If arrogant nationalism were a sport, Canada would win gold

 
Why did Gretzky play role in ceremonies – he hasn’t lived here for 20 years

 
By HENRY AUBIN, The GazetteFebruary 16, 2010
 
 

The Olympics are supposed to be uplifting. So far, the Vancouver Olympics are anything but.

The problem starts at the very top: the Own the Podium initiative, that federally sponsored program that aims to overcompensate for the supposed ignominy of Canada’s modest collection of medals at past Olympics by making this country the No. 1 nation in terms of medals won. That’s right, No. 1. Arrogance, not the Olympic spirit, is what inspires Own the Podium.

Yes, let’s not forget the Olympic spirit. It’s that corny but terrific idea that, in the words of Pierre de Coubertin, “The important thing is not to win but to take part.” That idea has become unfashionable in recent decades, but the organizers of these Games have consigned it to oblivion.

The symptoms of the new approach surfaced well before the start of these Games. As early as last September the New York Times reported that Canadian officials were going all out to exploit their home-field advantage for these Games. They were giving U.S. athletes, unlike their Canadian counterparts, minimal opportunities to become familiar with the luge track, speedskating oval and ski hill – the peculiarities of which can can greatly affect performance. The head of USA Luge understandably complained of “poor sportsmanship.”

Certainly little sportsmanship was on display Sunday when the Canadian women’s hockey team piled it on 18-0 against Slovakia. It was embarrassing. Pure humiliation. Never mind that the Olympic Charter says the Games should set a “good example” for upcoming generations.

Arrogance implies insensitivity, and you could see a lot of that at the opening ceremony. Although the organizers bent over backward to give an appropriate place to Canada’s native people, their blind spot in regard to French Canada was staggeringly disrespectful. You’d almost think a sovereignist mole had staged the whole ceremony to stoke Quebec’s resentment.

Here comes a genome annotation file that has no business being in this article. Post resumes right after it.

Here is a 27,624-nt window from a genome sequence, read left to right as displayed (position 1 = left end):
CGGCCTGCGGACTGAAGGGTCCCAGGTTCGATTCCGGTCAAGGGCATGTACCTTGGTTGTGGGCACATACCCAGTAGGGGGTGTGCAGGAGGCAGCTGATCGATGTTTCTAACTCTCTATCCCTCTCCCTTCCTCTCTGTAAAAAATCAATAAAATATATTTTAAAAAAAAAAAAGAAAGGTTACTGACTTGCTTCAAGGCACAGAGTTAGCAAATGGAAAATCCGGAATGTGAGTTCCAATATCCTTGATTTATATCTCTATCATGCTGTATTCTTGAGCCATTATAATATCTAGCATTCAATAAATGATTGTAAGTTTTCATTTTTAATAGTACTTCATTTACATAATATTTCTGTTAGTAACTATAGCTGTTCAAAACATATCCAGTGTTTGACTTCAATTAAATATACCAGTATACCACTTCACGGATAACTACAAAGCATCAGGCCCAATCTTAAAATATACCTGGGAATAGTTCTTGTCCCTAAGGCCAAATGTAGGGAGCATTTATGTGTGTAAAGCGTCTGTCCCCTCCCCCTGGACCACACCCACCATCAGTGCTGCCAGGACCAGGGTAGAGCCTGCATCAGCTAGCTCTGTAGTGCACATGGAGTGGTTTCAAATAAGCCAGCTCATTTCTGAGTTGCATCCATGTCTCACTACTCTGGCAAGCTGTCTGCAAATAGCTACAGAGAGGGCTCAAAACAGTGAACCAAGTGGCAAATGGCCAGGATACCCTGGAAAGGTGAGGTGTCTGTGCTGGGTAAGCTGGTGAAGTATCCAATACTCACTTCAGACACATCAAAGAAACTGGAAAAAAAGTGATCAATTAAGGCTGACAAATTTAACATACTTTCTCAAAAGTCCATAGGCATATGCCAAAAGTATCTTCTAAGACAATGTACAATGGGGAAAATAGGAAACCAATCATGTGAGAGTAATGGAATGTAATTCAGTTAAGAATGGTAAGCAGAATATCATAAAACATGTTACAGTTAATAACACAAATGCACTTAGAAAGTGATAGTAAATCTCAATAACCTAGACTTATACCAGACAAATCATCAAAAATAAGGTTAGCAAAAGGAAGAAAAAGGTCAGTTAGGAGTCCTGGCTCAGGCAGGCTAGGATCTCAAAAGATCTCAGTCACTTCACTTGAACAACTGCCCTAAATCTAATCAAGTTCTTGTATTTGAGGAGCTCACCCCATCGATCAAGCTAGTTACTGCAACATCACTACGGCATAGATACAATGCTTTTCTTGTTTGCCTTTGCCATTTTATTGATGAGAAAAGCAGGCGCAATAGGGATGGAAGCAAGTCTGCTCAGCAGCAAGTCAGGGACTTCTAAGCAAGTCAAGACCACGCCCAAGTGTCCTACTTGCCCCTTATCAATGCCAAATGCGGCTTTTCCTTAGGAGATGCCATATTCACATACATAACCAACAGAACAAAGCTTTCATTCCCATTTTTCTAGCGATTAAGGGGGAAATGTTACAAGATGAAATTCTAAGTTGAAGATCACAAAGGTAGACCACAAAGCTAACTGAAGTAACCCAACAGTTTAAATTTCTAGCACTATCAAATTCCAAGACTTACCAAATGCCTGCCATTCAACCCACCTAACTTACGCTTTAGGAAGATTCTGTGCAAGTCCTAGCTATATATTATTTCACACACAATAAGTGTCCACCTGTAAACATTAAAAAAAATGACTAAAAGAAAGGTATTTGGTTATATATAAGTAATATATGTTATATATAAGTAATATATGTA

But it’s not just the organizers’ hubris that’s dispiriting. It’s also their clumsiness in staging the opening ceremony.

To be sure, the soirée included some gems – the snowboarder who sailed through the middle “O” of the Olympics’ five-ring logo, the orcas, the giant illuminated bear, and k.d. lang’s Hallelujah. The dedication of the entire soirée to the memory of the Georgian luger was also right.

But the show as a whole lasted way too long – the Mountie flag-carriers’ slow-mo march, the youth floating over wheatfields, skiers and snowboarders yo-yoing up and down a mountain. Pure tedium. Almost every act could have been shortened by a third or half.

And then there was the lighting of the Olympic cauldron. Let’s not dwell on the failure of an ice pole to rise: We all know about technology’s whims. But it’s the organizer’s considered choice of Wayne Gretzky as the final torch-bearer that’s more disappointing. He hasn’t been a resident of Canada for decades. And, if his expression was any indication, he didn’t seem too honoured

Lighting the cauldron is a symbolic role. It should belong to a person with some relationship to the Olympic movement’s core of amateurism, much compromised though it is. Gretzky, for all his athletic prowess, is not remotely connected to those roots. He personifies professional sport and – as the head of his own clothing line and huckster for soft drinks, beer, fast food, watches, cars and oil – he also incarnates the commercialism that surrounds sport. When the organizers of the Vancouver Games chose Gretzky, they in effect gave an official stamp of approval to this commercialism as it affects the Olympics.

Most of the things I’ve criticized – nationalistic swagger, use of the home-field advantage, poor sportsmanship, insensitivity and an embrace of commercialism – have occurred in earlier Olympics. But if there were medals for taking these traits to new levels, Vancouver would truly own the podium.

© Copyright (c) The Montreal Gazette
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15 thoughts on “If arrogant nationalism were a sport, Canada would win gold